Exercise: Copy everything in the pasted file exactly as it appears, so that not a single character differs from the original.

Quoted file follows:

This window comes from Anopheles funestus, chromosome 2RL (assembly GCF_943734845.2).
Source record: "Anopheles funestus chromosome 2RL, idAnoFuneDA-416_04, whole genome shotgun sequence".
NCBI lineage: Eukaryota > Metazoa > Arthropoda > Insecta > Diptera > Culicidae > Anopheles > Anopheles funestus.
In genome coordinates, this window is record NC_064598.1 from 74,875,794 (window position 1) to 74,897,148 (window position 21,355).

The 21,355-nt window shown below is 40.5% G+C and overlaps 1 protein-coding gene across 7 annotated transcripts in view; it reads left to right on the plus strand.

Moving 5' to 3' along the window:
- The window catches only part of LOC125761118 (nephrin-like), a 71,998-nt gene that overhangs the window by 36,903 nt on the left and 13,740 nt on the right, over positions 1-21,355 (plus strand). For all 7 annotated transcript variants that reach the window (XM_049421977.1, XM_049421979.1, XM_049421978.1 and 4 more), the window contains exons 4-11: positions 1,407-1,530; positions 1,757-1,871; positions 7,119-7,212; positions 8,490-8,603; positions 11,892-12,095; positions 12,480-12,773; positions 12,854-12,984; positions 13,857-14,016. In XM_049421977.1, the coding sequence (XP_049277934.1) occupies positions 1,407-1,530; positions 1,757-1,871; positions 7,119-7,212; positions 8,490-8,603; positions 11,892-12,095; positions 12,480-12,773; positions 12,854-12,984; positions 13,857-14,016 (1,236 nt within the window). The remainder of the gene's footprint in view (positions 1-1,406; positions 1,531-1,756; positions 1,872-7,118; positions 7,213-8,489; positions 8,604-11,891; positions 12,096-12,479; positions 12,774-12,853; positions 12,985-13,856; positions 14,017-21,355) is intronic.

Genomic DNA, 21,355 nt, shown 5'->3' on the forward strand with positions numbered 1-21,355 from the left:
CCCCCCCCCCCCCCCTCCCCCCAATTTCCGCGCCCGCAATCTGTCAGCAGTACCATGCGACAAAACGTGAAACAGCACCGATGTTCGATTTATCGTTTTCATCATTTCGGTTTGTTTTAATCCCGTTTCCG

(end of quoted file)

This window comes from Anopheles funestus, chromosome 2RL (assembly GCF_943734845.2).
Source record: "Anopheles funestus chromosome 2RL, idAnoFuneDA-416_04, whole genome shotgun sequence".
NCBI lineage: Eukaryota > Metazoa > Arthropoda > Insecta > Diptera > Culicidae > Anopheles > Anopheles funestus.
In genome coordinates, this window is record NC_064598.1 from 74,875,794 (window position 1) to 74,897,148 (window position 21,355).

The 21,355-nt window shown below is 40.5% G+C and overlaps 1 protein-coding gene across 7 annotated transcripts in view; it reads left to right on the plus strand.

Moving 5' to 3' along the window:
- The window catches only part of LOC125761118 (nephrin-like), a 71,998-nt gene that overhangs the window by 36,903 nt on the left and 13,740 nt on the right, over positions 1-21,355 (plus strand). For all 7 annotated transcript variants that reach the window (XM_049421977.1, XM_049421979.1, XM_049421978.1 and 4 more), the window contains exons 4-11: positions 1,407-1,530; positions 1,757-1,871; positions 7,119-7,212; positions 8,490-8,603; positions 11,892-12,095; positions 12,480-12,773; positions 12,854-12,984; positions 13,857-14,016. In XM_049421977.1, the coding sequence (XP_049277934.1) occupies positions 1,407-1,530; positions 1,757-1,871; positions 7,119-7,212; positions 8,490-8,603; positions 11,892-12,095; positions 12,480-12,773; positions 12,854-12,984; positions 13,857-14,016 (1,236 nt within the window). The remainder of the gene's footprint in view (positions 1-1,406; positions 1,531-1,756; positions 1,872-7,118; positions 7,213-8,489; positions 8,604-11,891; positions 12,096-12,479; positions 12,774-12,853; positions 12,985-13,856; positions 14,017-21,355) is intronic.

Genomic DNA, 21,355 nt, shown 5'->3' on the forward strand with positions numbered 1-21,355 from the left:
CCCCCCCCCCCCCCCTCCCCCCAATTTCCGCGCCCGCAATCTGTCAGCAGTACCATGCGACAAAACGTGAAACAGCACCGATGTTCGATTTATCGTTTTCATCATTTCGGTTTGTTTTAATCCCGTTTCCG